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Mitsubishi Outlander vs. Subaru Forester



  • ateixeiraateixeira Posts: 72,587
    You should have asked the Subaru Crew community here on Edmunds about your issue - we could have given you the right part numbers to help your (clueless) dealer.

    Having said that, I wouldn't drive around with an unresolved whirring noise.

    Do you have a source for the gender percentages?

    I ask because the whole segment is mostly female. The best seller (CR-V) is actually marketed as a "Toddler Mom" vehicle by Honda, and quite successfully.
  • ateixeiraateixeira Posts: 72,587
    Turbochargers put con rod under tremendous stress from the reciprocating load represented by the piston, while load is increased to the 3rd power with increased speed. Failure of a connecting rod, usually called "throwing a rod" is one of the most common causes of catastrophic and expensive engine failure in cars. When building a high performance engine, great attention should be paid to the con rods, since the rod could to fail under stress.

    Subaru did not provide an engine appropriate to function with high performance turbocharger. They simply attached turbocharger to a stock "boxer" engine. Irresponsible and cheap approach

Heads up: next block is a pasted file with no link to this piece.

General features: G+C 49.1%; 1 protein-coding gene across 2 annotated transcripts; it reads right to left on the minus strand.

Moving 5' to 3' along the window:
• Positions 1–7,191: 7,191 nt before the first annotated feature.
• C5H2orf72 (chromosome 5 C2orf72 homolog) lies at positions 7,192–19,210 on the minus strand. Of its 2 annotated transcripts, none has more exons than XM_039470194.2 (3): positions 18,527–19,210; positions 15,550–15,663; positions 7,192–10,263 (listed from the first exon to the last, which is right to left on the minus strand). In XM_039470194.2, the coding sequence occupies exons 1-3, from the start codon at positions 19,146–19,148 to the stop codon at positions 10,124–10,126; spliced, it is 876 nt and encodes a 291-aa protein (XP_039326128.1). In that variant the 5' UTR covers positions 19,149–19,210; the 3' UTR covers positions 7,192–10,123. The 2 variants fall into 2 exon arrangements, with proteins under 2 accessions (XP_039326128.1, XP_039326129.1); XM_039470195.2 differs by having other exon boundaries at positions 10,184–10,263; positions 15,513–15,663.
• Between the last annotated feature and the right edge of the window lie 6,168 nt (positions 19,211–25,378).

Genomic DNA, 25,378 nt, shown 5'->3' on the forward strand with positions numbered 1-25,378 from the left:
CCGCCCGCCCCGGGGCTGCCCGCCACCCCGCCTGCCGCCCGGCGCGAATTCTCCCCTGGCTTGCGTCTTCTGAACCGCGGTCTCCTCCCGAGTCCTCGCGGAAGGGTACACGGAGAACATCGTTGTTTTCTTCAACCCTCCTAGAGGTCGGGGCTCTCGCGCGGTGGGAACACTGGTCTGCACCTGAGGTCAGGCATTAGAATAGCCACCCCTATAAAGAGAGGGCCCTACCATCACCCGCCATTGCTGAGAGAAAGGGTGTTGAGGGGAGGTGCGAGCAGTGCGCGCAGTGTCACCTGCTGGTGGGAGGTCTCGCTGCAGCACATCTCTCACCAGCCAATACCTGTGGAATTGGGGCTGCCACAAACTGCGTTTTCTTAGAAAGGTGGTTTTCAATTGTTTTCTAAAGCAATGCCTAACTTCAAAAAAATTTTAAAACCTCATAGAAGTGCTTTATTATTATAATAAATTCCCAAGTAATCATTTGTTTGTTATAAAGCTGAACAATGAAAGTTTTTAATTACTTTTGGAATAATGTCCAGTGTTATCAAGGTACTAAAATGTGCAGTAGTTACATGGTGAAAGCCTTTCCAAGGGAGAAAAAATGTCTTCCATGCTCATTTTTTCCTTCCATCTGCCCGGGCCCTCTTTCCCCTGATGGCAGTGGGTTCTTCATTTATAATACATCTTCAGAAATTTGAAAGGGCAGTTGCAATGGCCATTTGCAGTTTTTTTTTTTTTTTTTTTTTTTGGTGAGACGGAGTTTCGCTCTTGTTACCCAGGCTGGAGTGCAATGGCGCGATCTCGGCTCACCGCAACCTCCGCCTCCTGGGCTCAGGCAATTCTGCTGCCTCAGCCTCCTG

Did a little research and found that the Forester XT actually does use the upgraded connnecting rods from the STi. Part number is 12100AA180 for both.

    What failed was the con rod bearings, not the upgraded con rods. They didn't throw a rod.

    Note also that the turbo engines were affected but the normally aspirated Foresters were not, because they use a different Rod Assembly.

    That is why no normally aspirated models were affected by this issue.

    Just setting the record straight.
  • ateixeiraateixeira Posts: 72,587

    Block set 11008930
    Cylinder Head L 11063AB330
    Cylinder Head R 11039AB910
    Piston Set 12006AC390
    Piston Ring Set 12033AB340
    Rod Assembly 12100AA180
    Crankshaft 12200AA330
    Exhaust Valve 13202AA570
    Intake Valve 13201AA371


    Block set 11008930
    Cylinder Head L 11063AB250
    Cylinder Head R 11039AB820
    Piston Set 12006AD210
    Piston Ring Set 12033AB340
    Rod Assembly 12100AA180
    Crankshaft 12200AA330
    Exhaust Valve 13202AA570
    Intake Valve 13201AA371

    So STI parts include the block set, piston ring set, connecting rod assembly, the crankshaft itself, and intake valves and exhaust valves. That's a lot of upgrades, if you ask me.

    The heads are different, as are the pistons.
  • comem47comem47 Posts: 399
    All of this is only part of the reason (aside from premium fuel) why I prefer bigger displacement unstressed engine to putting a mouse motor on steroids to get about the same HP for a CUV. If I wanted the boy racer WRX, then fine, but for a daily haulin' machine the NA 3.0L I feel is more appropriate choice. (at least today's turbo's are a bit better on low end response, but still I think the old school edict "there ain't no replacement for displacement" is more in line for this type of vehicle. Something has to be said for the KISS principle too.